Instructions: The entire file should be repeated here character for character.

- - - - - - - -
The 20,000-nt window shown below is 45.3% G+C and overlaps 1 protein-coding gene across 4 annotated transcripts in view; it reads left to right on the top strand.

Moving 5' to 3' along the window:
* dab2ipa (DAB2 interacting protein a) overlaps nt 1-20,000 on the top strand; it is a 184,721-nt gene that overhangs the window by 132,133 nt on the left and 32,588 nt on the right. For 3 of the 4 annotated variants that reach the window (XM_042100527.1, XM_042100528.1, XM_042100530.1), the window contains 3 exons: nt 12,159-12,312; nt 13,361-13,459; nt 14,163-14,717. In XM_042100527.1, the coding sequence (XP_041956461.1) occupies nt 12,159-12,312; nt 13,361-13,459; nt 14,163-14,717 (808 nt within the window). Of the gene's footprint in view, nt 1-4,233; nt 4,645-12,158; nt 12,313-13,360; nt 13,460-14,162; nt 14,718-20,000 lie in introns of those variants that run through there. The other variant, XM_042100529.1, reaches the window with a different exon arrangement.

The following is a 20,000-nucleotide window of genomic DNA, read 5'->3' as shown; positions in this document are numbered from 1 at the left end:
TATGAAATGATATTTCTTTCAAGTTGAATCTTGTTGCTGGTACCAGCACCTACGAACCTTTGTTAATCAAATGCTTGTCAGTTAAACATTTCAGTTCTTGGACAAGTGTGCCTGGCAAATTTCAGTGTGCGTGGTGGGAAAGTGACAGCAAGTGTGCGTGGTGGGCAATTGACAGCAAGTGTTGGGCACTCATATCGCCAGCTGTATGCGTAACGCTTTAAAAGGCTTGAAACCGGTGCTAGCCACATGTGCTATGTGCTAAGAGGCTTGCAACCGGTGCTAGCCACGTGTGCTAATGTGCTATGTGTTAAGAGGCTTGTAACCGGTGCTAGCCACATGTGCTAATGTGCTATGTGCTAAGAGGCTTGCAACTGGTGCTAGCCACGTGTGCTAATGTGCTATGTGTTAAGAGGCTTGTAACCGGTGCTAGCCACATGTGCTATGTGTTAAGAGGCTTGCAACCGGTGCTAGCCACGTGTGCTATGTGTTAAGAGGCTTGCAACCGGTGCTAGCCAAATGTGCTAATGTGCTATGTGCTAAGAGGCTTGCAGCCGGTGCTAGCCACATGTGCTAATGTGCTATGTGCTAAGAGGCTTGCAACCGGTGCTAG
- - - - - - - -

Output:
The 20,000-nt window shown below is 45.3% G+C and overlaps 1 protein-coding gene across 4 annotated transcripts in view; it reads left to right on the top strand.

Moving 5' to 3' along the window:
* dab2ipa (DAB2 interacting protein a) overlaps nt 1-20,000 on the top strand; it is a 184,721-nt gene that overhangs the window by 132,133 nt on the left and 32,588 nt on the right. For 3 of the 4 annotated variants that reach the window (XM_042100527.1, XM_042100528.1, XM_042100530.1), the window contains 3 exons: nt 12,159-12,312; nt 13,361-13,459; nt 14,163-14,717. In XM_042100527.1, the coding sequence (XP_041956461.1) occupies nt 12,159-12,312; nt 13,361-13,459; nt 14,163-14,717 (808 nt within the window). Of the gene's footprint in view, nt 1-4,233; nt 4,645-12,158; nt 12,313-13,360; nt 13,460-14,162; nt 14,718-20,000 lie in introns of those variants that run through there. The other variant, XM_042100529.1, reaches the window with a different exon arrangement.

The following is a 20,000-nucleotide window of genomic DNA, read 5'->3' as shown; positions in this document are numbered from 1 at the left end:
TATGAAATGATATTTCTTTCAAGTTGAATCTTGTTGCTGGTACCAGCACCTACGAACCTTTGTTAATCAAATGCTTGTCAGTTAAACATTTCAGTTCTTGGACAAGTGTGCCTGGCAAATTTCAGTGTGCGTGGTGGGAAAGTGACAGCAAGTGTGCGTGGTGGGCAATTGACAGCAAGTGTTGGGCACTCATATCGCCAGCTGTATGCGTAACGCTTTAAAAGGCTTGAAACCGGTGCTAGCCACATGTGCTATGTGCTAAGAGGCTTGCAACCGGTGCTAGCCACGTGTGCTAATGTGCTATGTGTTAAGAGGCTTGTAACCGGTGCTAGCCACATGTGCTAATGTGCTATGTGCTAAGAGGCTTGCAACTGGTGCTAGCCACGTGTGCTAATGTGCTATGTGTTAAGAGGCTTGTAACCGGTGCTAGCCACATGTGCTATGTGTTAAGAGGCTTGCAACCGGTGCTAGCCACGTGTGCTATGTGTTAAGAGGCTTGCAACCGGTGCTAGCCAAATGTGCTAATGTGCTATGTGCTAAGAGGCTTGCAGCCGGTGCTAGCCACATGTGCTAATGTGCTATGTGCTAAGAGGCTTGCAACCGGTGCTAG